Wave must maintain strong defense to rival leaders of AAC

Mackenna Barker, Associate Sports Editor

The second showdown of the season between Tulane’s women’s basketball team (16-4, 7-2 American Athletic Conference) and South Florida (16-4, 7-1 AAC) ended even worse for the Green Wave than their first meeting. 

USF defeated Tulane 64-45 Sunday in Orlando, Florida and kept the Wave’s offense at check. Sophomore guard Leslie Vorpahl was the only Wave player to score in the double digits with 12 points. Tulane previously lost to USF 53-40 Jan. 4 at Devlin Fieldhouse.

The Wave’s losses against USF are troubling. The Wave is having a strong debut season in the AAC and has dominated the weaker teams of the conference, like Houston (6-14, 1-8 AAC), which Tulane beat 63-46 Tuesday night. The Green Wave sits behind USF and the defending National Champion, Connecticut. The Wave has yet to face UConn but it is clear that Tulane struggles against more talented opponents.

Besides USF, Western Kentucky and Florida State have also defeated the Wave this season. Western Kentucky and Florida State are currently the No. 12 and No. 16 best offensive scoring teams in the NCAA, respectively. Western Kentucky averages 78.5 points per game and Florida State scores 77.8 points per game.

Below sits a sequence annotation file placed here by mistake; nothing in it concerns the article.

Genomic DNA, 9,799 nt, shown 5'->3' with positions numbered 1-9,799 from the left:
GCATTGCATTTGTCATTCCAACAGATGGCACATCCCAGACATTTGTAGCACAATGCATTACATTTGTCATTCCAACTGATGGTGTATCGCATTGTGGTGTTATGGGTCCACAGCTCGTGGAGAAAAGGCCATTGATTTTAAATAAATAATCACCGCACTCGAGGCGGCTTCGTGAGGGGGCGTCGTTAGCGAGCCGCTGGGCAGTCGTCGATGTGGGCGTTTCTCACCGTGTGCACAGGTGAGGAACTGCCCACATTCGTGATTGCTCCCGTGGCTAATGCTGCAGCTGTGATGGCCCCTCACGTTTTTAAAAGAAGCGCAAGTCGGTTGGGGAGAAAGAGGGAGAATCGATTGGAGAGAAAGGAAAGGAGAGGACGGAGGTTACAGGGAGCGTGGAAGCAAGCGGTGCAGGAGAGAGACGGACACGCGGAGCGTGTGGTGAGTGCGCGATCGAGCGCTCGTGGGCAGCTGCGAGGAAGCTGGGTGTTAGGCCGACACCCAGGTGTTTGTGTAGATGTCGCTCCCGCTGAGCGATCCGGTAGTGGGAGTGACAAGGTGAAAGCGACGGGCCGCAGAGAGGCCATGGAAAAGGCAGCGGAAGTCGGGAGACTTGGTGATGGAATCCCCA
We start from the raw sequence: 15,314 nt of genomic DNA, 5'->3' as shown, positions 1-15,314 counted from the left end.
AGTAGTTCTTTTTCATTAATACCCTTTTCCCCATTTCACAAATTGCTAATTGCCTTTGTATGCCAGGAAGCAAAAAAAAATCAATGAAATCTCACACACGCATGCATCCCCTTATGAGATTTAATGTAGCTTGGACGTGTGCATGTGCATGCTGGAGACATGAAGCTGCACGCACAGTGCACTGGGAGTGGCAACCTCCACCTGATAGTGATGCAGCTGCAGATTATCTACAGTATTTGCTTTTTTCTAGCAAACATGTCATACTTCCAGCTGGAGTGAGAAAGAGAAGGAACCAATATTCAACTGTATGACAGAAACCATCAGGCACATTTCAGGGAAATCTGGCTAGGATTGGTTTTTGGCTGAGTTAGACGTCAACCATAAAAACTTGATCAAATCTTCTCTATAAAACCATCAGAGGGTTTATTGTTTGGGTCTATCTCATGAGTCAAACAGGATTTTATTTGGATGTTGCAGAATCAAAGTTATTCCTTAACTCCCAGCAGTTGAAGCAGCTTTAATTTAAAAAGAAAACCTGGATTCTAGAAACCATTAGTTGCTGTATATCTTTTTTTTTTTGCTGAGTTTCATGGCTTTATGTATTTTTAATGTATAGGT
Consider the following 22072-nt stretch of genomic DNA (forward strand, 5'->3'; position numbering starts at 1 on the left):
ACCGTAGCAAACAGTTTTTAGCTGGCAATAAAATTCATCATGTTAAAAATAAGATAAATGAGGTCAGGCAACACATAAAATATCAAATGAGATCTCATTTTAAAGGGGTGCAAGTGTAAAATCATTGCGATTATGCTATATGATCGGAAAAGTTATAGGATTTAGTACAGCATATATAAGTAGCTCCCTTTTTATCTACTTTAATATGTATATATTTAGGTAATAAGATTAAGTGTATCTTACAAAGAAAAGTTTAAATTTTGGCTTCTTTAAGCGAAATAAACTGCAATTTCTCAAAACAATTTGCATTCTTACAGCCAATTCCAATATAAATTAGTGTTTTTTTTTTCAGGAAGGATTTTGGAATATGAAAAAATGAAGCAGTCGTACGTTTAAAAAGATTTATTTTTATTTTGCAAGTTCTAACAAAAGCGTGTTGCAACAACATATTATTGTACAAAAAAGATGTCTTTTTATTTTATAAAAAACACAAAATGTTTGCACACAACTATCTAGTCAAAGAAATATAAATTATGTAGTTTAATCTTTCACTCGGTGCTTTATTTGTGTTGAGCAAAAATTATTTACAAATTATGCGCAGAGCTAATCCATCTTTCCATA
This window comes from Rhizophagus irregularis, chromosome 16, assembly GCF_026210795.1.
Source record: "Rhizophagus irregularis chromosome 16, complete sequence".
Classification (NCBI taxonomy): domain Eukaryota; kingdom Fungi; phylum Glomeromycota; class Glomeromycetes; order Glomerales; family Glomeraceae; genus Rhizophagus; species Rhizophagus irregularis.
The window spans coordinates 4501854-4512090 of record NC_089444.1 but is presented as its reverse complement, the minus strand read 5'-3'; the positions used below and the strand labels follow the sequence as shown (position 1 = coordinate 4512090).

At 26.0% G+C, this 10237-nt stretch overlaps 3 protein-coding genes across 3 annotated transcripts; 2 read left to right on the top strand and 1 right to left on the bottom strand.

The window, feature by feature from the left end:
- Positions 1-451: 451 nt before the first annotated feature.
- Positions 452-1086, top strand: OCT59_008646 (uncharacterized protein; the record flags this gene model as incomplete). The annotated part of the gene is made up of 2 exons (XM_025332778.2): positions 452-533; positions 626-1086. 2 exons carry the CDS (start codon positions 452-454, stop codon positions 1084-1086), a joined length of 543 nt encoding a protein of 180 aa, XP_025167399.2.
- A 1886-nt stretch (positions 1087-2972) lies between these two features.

Tulane was unable to contain these scoring machines, which does not bode well for its Feb. 14 matchup against Connecticut in Hartford, Connecticut. UConn is No. 1 in the nation for scoring, with 90.1 points per game.

Some of Tulane’s struggles against better opponents this season lie in its inability to consistently rebound. In every loss, Tulane has been outsized and thus out-rebounded. USF pulled down 17 more boards than Tulane Tuesday night.

The statistics show that Tulane is generally able to out-rebound the opponents it defeats like a weak Tulsa team (9-10, 4-4 AAC) by 12. 

The Wave’s strengths lie in its overwhelming defense. Tulane ranks No. 17 in the nation defensively, restricting opponents to an average of 54.5 points and 34.9 percent in shooting. Tulane also has the advantage of depth as all 13 players on the roster have played and scored.

Freshman guard Kolby Morgan spearheads the offense with 12.2 points per game followed by senior guard Danielle Blagg with 10.1 per game and sophomore guard Leslie Vorpahl with 8.4. 

Tulane will have to put in its best, most concentrated effort yet to contend with the more powerful opponents of its conference. If it can improve its rebounding and continue to play swarming defense, the Wave will make noise in the AAC tournament and go even further.